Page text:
Find Online Colleges
Find Campus Colleges
Bird, Coin, Bucking Horse and Rider (BH&R), Dinosaur, Fish, Flag, Flower, Fossil, Gemstone, Language, Mammal, Motto, Nicknames, Reptile, Seal, Song, Tree
Wyoming State Fossil
Adopted on February 18, 1987
Wyoming adopted two official fishes in 1987. The cutthroat trout, the only trout native to Wyoming, was designated the state fish. Knightia, Knightia eocaena, a prehistoric herring that left countless fossils in Wyoming, was named the state fossil. Prehistoric type of herring, closely related to today's Clupea herrings -- lived 50 million years ago in a freshwater lake in what is now southwestern Wyoming. Their demise is a bit of a mystery; all we really know is that they died very suddenly, in large groups.
Poisonous volcanic gases, temperature fluctuations, food supply shortages, and algal blooms are conditions which have been known to kill modern fish populations. Thus scientists speculate that one or more of these circumstances may have contributed to Knightia's abrupt passing
A super site is the Green River Formation in Wyoming, the 50 million year old home of several species of fossil fish, including the state fossil of Wyoming, Knightia.
50 million years ago the area that we now call Green River, Wyoming was a series of basin-filled lakes that developed in the eastern Rocky Mountains after an intense period of tectonic movements. These lakes were fed by rapidly flowing rivers, and were the home of several amazing varieties of fish, including the herring-like creature Knightia. The first Knightia fossils were discovered in the 1840's, when missionaries and explorers traveling through the American West opened up Wyoming for settlement. After the first Knightia fossils were collected they were called to the attention of the University of Wyoming. There the genus was christened Knightia, after Wilbur Clinton Knight, the first Wyoming state geologist.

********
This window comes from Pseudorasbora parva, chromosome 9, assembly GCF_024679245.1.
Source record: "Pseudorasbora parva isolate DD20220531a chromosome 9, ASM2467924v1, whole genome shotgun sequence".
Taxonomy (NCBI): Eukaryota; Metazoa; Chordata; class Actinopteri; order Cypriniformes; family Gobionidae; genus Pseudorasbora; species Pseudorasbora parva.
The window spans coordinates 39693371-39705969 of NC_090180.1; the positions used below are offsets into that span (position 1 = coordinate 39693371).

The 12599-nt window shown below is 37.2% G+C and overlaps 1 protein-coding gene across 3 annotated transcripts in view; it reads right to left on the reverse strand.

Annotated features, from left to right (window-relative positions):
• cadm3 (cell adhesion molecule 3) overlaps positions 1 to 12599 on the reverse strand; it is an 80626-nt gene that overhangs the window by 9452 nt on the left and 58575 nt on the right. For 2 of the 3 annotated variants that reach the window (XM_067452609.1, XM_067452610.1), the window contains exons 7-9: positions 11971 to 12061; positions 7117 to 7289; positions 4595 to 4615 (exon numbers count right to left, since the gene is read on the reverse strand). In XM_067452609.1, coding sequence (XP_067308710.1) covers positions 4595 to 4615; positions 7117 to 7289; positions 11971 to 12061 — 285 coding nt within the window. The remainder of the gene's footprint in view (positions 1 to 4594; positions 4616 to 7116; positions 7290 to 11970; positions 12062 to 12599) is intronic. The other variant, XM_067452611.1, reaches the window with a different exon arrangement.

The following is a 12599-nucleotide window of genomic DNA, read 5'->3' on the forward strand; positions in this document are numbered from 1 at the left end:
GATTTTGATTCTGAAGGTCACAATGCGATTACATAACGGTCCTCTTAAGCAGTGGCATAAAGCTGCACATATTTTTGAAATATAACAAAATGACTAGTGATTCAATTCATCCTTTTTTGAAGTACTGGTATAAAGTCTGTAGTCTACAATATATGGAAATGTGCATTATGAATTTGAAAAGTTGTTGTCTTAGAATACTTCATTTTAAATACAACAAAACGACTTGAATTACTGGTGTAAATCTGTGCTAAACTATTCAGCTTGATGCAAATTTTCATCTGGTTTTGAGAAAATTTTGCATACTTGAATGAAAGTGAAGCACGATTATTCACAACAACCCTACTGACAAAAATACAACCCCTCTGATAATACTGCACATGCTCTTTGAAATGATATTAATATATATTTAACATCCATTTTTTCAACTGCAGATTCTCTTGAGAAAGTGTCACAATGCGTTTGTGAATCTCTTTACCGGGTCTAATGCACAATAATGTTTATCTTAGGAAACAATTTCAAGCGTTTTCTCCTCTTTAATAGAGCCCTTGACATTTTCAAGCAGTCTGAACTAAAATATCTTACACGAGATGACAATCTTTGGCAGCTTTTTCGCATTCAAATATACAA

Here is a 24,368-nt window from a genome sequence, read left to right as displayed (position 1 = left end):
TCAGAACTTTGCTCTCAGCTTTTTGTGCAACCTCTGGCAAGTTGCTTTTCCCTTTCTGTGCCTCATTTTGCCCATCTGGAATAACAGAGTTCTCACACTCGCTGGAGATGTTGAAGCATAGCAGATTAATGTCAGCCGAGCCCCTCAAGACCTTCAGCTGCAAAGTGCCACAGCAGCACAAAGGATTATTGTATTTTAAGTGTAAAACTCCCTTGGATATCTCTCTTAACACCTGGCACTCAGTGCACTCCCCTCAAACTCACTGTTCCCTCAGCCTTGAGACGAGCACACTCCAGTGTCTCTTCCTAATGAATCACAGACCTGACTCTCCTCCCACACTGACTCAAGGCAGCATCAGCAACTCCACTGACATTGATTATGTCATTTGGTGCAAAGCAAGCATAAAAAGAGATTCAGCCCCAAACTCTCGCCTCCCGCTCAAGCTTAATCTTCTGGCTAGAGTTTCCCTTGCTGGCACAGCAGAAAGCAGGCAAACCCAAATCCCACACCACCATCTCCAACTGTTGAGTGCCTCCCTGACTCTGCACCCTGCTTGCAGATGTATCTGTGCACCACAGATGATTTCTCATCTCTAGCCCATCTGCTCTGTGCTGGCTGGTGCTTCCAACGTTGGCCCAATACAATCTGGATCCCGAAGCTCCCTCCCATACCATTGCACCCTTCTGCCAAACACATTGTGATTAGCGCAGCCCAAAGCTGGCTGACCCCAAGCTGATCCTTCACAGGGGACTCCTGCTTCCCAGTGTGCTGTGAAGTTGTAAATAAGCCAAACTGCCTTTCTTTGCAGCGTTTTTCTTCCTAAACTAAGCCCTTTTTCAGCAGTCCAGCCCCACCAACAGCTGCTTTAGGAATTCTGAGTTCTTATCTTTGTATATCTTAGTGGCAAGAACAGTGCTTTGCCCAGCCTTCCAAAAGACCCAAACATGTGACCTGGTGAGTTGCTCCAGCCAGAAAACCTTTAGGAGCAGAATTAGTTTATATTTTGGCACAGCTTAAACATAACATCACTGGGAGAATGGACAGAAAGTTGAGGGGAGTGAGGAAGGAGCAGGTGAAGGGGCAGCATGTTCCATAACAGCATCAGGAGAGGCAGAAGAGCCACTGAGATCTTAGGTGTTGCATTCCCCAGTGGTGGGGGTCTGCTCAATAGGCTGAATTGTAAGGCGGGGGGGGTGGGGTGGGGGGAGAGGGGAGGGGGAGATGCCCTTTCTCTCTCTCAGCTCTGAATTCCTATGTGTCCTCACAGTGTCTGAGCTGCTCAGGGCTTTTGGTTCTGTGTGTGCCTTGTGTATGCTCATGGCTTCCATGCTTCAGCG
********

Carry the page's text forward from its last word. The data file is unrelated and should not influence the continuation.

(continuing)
In life the genus Knightia likely grew to a length of 5-10 inches and was covered by layers of scales, similar to those seen in modern day fish. Knightia had a relatively large head covered with protective plates and its vertebral column was nearer to its back than its stomach, like humans. Like several modern freshwater fish it had four fins, ones on its back, stomach, pelvis, and anus. Knighta's diet likely consisted of plankton and algae, fossils of which have also been found in the Green River formation. In turn, Knightia was probably eaten by larger fish and crocodiles, possibly even the boa constrictors which have been found fossilized alongside Knightia in Wyoming
Source: Fossil News: The Journal of Avocational Paleontology, August 2000.
Most US states have made a state fossil designation, in many cases during the 1980s. It is common to designate one species in which fossilization has occurred, rather than a single specimen, or a category of fossils not limited to a single species.
Some states that lack a "state fossil" have nevertheless singled out a fossil for formal designation such as a state dinosaur, rock, gem or stone.
University of Phoenix
With convenient class locations as well as online learning, University of Phoenix makes quality higher education highly accessible. Whether you’re seeking an associate’s, bachelor’s, master’s or doctoral degree, we can help you reach your goal while you work—and much sooner than you might expect.
In fact, University of Phoenix has helped thousands of students achieve the higher education they need to achieve higher success. We can help you too. Find out more.